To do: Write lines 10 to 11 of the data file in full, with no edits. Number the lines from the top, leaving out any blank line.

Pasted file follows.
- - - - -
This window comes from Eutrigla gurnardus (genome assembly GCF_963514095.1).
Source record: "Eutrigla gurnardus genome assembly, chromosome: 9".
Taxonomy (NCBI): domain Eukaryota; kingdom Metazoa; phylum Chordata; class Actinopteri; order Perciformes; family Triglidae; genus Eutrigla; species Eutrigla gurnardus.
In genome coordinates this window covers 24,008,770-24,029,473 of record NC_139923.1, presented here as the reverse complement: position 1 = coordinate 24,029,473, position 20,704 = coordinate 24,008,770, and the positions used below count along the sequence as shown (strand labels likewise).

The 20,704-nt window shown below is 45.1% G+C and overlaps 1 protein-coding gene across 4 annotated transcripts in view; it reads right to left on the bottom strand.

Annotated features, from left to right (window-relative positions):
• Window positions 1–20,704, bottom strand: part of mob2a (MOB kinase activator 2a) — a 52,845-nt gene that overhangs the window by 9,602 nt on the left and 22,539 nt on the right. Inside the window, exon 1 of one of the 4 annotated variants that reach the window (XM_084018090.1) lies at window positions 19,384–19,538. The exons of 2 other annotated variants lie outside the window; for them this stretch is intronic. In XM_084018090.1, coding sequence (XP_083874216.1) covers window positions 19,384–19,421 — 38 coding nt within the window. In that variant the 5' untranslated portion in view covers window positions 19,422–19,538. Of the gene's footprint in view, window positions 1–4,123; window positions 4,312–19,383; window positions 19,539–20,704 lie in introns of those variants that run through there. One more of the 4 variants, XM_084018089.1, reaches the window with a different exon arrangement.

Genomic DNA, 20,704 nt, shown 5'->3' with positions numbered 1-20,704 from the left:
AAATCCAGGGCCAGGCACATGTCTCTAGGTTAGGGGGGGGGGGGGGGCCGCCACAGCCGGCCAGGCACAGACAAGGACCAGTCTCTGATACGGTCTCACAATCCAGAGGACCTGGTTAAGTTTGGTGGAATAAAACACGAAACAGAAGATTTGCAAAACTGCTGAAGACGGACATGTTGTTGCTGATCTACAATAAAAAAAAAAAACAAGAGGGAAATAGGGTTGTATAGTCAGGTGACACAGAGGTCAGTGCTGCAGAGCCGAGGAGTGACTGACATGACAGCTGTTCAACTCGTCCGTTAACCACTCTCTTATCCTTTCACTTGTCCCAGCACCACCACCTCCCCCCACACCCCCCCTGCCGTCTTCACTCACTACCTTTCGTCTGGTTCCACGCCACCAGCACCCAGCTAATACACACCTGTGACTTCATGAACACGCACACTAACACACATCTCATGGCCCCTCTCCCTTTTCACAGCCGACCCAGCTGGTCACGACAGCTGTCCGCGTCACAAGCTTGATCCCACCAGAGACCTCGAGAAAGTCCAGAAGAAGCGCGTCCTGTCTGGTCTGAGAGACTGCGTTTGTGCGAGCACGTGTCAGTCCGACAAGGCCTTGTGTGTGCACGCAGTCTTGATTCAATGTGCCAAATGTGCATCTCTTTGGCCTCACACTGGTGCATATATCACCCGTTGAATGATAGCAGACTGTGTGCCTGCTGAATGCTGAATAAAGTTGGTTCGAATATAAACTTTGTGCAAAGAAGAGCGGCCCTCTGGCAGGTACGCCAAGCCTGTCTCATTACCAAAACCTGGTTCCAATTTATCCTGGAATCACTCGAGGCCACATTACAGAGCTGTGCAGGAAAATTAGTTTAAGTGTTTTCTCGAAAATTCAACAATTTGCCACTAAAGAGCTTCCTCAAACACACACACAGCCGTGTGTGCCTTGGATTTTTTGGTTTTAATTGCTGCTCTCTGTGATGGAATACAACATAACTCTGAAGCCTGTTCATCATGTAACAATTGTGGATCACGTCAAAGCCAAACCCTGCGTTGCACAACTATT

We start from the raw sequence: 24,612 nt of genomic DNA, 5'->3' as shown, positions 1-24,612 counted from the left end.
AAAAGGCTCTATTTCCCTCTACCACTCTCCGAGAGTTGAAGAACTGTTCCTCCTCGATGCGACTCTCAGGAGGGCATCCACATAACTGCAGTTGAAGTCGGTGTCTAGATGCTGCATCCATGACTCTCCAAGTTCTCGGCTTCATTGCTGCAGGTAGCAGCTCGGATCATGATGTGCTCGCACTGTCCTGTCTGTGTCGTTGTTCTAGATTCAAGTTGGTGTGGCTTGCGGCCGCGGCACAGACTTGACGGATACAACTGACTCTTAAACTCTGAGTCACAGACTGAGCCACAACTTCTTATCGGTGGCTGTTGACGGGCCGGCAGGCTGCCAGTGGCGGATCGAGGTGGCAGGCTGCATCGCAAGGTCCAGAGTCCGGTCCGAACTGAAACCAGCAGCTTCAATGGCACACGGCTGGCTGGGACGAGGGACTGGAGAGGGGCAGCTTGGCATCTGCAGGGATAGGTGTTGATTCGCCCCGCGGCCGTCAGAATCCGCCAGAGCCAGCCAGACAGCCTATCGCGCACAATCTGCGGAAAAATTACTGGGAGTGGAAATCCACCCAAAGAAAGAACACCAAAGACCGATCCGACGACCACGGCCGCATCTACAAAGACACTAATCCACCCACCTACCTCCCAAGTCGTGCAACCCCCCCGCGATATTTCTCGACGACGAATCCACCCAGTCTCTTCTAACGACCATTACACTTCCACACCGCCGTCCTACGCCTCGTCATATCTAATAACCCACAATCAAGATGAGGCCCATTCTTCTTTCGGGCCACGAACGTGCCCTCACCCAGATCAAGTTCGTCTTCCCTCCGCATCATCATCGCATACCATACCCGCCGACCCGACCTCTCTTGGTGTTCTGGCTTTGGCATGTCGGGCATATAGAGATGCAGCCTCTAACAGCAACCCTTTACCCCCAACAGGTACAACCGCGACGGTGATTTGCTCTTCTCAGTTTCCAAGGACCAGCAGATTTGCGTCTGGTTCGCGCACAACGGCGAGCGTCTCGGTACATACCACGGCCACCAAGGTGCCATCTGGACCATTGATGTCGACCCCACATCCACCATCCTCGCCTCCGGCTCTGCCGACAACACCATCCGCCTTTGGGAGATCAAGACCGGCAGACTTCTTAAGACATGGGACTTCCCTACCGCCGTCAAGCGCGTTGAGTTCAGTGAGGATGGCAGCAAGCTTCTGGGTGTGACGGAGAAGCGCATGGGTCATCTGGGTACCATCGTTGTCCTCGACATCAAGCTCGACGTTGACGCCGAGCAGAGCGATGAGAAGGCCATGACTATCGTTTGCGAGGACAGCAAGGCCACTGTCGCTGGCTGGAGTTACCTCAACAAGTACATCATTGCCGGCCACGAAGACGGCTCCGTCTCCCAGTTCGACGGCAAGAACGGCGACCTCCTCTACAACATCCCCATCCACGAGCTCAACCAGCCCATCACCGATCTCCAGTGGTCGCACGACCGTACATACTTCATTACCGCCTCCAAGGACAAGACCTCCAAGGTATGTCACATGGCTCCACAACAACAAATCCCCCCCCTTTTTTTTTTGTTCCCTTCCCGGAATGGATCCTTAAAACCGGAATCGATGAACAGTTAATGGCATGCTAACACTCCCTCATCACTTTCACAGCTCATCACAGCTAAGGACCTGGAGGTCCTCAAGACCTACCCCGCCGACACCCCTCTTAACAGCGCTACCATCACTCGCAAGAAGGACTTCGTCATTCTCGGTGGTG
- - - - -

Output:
We start from the raw sequence: 24,612 nt of genomic DNA, 5'->3' as shown, positions 1-24,612 counted from the left end.
AAAAGGCTCTATTTCCCTCTACCACTCTCCGAGAGTTGAAGAACTGTTCCTCCTCGATGCGACTCTCAGGAGGGCATCCACATAACTGCAGTTGAAGTCGGTGTCTAGATGCTGCATCCATGACTCTCCAAGTTCTCGGCTTCATTGCTGCAGGTAGCAGCTCGGATCATGATGTGCTCGCACTGTCCTGTCTGTGTCGTTGTTCTAGATTCAAGTTGGTGTGGCTTGCGGCCGCGGCACAGACTTGACGGATACAACTGACTCTTAAACTCTGAGTCACAGACTGAGCCACAACTTCTTATCGGTGGCTGTTGACGGGCCGGCAGGCTGCCAGTGGCGGATCGAGGTGGCAGGCTGCATCGCAAGGTCCAGAGTCCGGTCCGAACTGAAACCAGCAGCTTCAATGGCACACGGCTGGCTGGGACGAGGGACTGGAGAGGGGCAGCTTGGCATCTGCAGGGATAGGTGTTGATTCGCCCCGCGGCCGTCAGAATCCGCCAGAGCCAGCCAGACAGCCTATCGCGCACAATCTGCGGAAAAATTACTGGGAGTGGAAATCCACCCAAAGAAAGAACACCAAAGACCGATCCGACGACCACGGCCGCATCTACAAAGACACTAATCCACCCACCTACCTCCCAAGTCGTGCAACCCCCCCGCGATATTTCTCGACGACGAATCCACCCAGTCTCTTCTAACGACCATTACACTTCCACACCGCCGTCCTACGCCTCGTCATATCTAATAACCCACAATCAAGATGAGGCCCATTCTTCTTTCGGGCCACGAACGTGCCCTCACCCAGATCAAGTTCGTCTTCCCTCCGCATCATCATCGCATACCATACCCGCCGACCCGACCTCTCTTGGTGTTCTGGCTTTGGCATGTCGGGCATATAGAGATGCAGCCTCTAACAGCAACCCTTTACCCCCAACAGGTACAACCGCGACGGTGATTTGCTCTTCTCAGTTTCCAAGGACCAGCAGATTTGCGTCTGGTTCGCGCACAACGGCGAGCGTCTCGGTACATACCACGGCCACCAAGGTGCCATCTGGACCATTGATGTCGACCCCACATCCACCATCCTCGCCTCCGGCTCTGCCGACAACACCATCCGCCTTTGGGAGATCAAGACCGGCAGACTTCTTAAGACATGGGACTTCCCTACCGCCGTCAAGCGCGTTGAGTTCAGTGAGGATGGCAGCAAGCTTCTGGGTGTGACGGAGAAGCGCATGGGTCATCTGGGTACCATCGTTGTCCTCGACATCAAGCTCGACGTTGACGCCGAGCAGAGCGATGAGAAGGCCATGACTATCGTTTGCGAGGACAGCAAGGCCACTGTCGCTGGCTGGAGTTACCTCAACAAGTACATCATTGCCGGCCACGAAGACGGCTCCGTCTCCCAGTTCGACGGCAAGAACGGCGACCTCCTCTACAACATCCCCATCCACGAGCTCAACCAGCCCATCACCGATCTCCAGTGGTCGCACGACCGTACATACTTCATTACCGCCTCCAAGGACAAGACCTCCAAGGTATGTCACATGGCTCCACAACAACAAATCCCCCCCCTTTTTTTTTTGTTCCCTTCCCGGAATGGATCCTTAAAACCGGAATCGATGAACAGTTAATGGCATGCTAACACTCCCTCATCACTTTCACAGCTCATCACAGCTAAGGACCTGGAGGTCCTCAAGACCTACCCCGCCGACACCCCTCTTAACAGCGCTACCATCACTCGCAAGAAGGACTTCGTCATTCTCGGTGGTG